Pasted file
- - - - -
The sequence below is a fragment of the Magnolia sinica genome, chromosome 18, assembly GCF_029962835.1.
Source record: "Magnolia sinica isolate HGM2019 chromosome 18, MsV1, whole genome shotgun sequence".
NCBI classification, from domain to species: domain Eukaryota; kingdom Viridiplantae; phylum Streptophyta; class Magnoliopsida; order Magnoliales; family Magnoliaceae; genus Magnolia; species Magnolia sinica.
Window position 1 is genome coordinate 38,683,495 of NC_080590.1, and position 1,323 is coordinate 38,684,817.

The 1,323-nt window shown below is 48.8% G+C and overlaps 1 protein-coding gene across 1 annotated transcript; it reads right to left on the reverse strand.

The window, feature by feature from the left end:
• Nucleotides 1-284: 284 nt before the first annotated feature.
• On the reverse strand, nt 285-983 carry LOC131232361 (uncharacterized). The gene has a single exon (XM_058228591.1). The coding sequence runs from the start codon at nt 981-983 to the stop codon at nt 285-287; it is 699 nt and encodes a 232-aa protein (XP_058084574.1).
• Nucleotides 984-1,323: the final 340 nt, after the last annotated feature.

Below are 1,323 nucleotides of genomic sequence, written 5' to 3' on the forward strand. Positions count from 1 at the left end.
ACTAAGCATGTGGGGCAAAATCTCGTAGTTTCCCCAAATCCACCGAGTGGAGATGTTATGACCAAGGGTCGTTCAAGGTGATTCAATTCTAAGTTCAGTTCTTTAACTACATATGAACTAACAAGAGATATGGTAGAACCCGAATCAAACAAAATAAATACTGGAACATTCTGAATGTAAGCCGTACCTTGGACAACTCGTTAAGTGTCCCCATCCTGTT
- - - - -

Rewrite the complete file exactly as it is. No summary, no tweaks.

The sequence below is a fragment of the Magnolia sinica genome, chromosome 18, assembly GCF_029962835.1.
Source record: "Magnolia sinica isolate HGM2019 chromosome 18, MsV1, whole genome shotgun sequence".
NCBI classification, from domain to species: domain Eukaryota; kingdom Viridiplantae; phylum Streptophyta; class Magnoliopsida; order Magnoliales; family Magnoliaceae; genus Magnolia; species Magnolia sinica.
Window position 1 is genome coordinate 38,683,495 of NC_080590.1, and position 1,323 is coordinate 38,684,817.

The 1,323-nt window shown below is 48.8% G+C and overlaps 1 protein-coding gene across 1 annotated transcript; it reads right to left on the reverse strand.

The window, feature by feature from the left end:
• Nucleotides 1-284: 284 nt before the first annotated feature.
• On the reverse strand, nt 285-983 carry LOC131232361 (uncharacterized). The gene has a single exon (XM_058228591.1). The coding sequence runs from the start codon at nt 981-983 to the stop codon at nt 285-287; it is 699 nt and encodes a 232-aa protein (XP_058084574.1).
• Nucleotides 984-1,323: the final 340 nt, after the last annotated feature.

Below are 1,323 nucleotides of genomic sequence, written 5' to 3' on the forward strand. Positions count from 1 at the left end.
ACTAAGCATGTGGGGCAAAATCTCGTAGTTTCCCCAAATCCACCGAGTGGAGATGTTATGACCAAGGGTCGTTCAAGGTGATTCAATTCTAAGTTCAGTTCTTTAACTACATATGAACTAACAAGAGATATGGTAGAACCCGAATCAAACAAAATAAATACTGGAACATTCTGAATGTAAGCCGTACCTTGGACAACTCGTTAAGTGTCCCCATCCTGTT